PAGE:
Interviewing for a teaching career, especially in a shaky economy, can be quite nerve-wracking. However, there are are certain actions and steps you can take that will increase your changes of success. While the following items will not assure you a job, if you follow through on each of these you will leave a much better impression and will hopefully receive a positive answer.
Be Prepared for Key QuestionsResearch and prepare yourself on possible teacher interview questions so that you can keep surprises to a minimum. While you don't want to look too rehearsed, you also don't want to appear as though you are searching for what to say.
Research the School and District Before the InterviewShow that you know something about the school and district. Look at their websites and make sure to learn about their mission statement and goals. Learn as much as you can. This interest will pay off when you are answering questions and will show that you are not interested in just a job, but also in teaching at that particular school.
Wear Professional Dress and Have Good HygieneThis might seem obvious but it often occurs that individuals come to interviews dressed inappropriately. Remember, you are making an impression about your professionalism so make sure to iron your clothes and keep your skirts at an acceptable length. Brush and use mouthwash. If you are a smoker, don't smoke right before you go into the interview to avoid smelling like smoke.
Make a Good First ImpressionArrive ten minutes early. Shake hands firmly. Smile and appear happy and enthusiastic. Wait to be asked to take a seat. Make sure that you have spit out your chewing gum before going into the interview. The first few minutes of your interview are very important.
Be Polite and TactfulUse your best manners - always say please and thank you just like your mama taught you. You should also make sure that you are tactful when you make statements. For example, when you are speaking about your previous teaching positions and fellow teachers, do not stoop to idle gossip or petty statements.
Be Alert and ListenStay in the moment and listen closely to questions. Make sure that you are actually answering the question that was asked - you can parrot the question back or have the interviewer repeat a particularly complicated question, but you don't want to have them repeat every question to you. Respond to nonverbal cues from your interviewers. For example, if you notice that the person interviewing you is looking at their watch or fidgeting, you might want to make sure that you are not being too long-winded.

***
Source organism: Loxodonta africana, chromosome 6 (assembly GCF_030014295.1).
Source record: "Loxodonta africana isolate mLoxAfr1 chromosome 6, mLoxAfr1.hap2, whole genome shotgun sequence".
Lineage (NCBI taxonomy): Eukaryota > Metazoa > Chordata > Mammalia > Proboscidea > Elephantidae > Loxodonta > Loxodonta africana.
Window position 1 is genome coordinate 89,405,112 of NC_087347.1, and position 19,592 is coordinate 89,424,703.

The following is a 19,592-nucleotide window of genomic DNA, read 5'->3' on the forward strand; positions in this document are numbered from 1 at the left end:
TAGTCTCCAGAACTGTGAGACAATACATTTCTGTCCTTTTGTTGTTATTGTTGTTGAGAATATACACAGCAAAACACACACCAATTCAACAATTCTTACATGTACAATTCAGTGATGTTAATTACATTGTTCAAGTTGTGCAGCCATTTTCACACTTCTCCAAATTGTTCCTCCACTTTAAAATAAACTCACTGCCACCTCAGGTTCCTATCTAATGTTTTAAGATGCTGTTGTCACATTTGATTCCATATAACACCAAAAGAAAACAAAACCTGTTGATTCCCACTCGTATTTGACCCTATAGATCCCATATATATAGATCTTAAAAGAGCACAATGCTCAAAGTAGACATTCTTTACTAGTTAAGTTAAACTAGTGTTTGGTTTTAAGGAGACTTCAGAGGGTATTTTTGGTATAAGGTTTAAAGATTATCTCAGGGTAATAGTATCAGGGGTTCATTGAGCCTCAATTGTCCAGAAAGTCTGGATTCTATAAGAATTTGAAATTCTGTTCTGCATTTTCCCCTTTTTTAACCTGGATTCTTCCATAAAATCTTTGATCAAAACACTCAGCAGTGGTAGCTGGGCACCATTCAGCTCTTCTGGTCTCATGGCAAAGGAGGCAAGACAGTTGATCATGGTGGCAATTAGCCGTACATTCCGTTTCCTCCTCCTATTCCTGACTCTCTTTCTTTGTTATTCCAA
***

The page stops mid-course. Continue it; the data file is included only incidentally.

Show Enthusiasm for TeachingBe enthusiastic. Sadly, I've been in too many interviews where prospective teachers don't act like they even like students. They are more interested in their content than in the actual teaching of it. Be enthusiastic and energetic. Remember, teaching is all about helping students learn and grow. This should be your focus. If you need some inspiration, check out the top ten reasons to become a teacher.
Use Specific ExamplesWhen answering questions, stay away from generalities. Instead, use specific examples. If you are a new teacher, pull from your student teaching experiences. To show why this is important, which of the following statements would count for more in an interview: [ul][li]"I make sure to come to class prepared." [li]"Each day, I have my lesson plan printed with approximate times for each transition. I make sure that all handouts are ready and in order so that I can go through the lesson with a minimum of disruptions." [/ul]
Show Interest in Professional GrowthWhen you are asked questions about your future or your personality, make sure that you show an interest in growing in the profession. This will give interviewers further information about your enthusiasm and interest in teaching.
More Information: Methods of Professional Growth for Teachers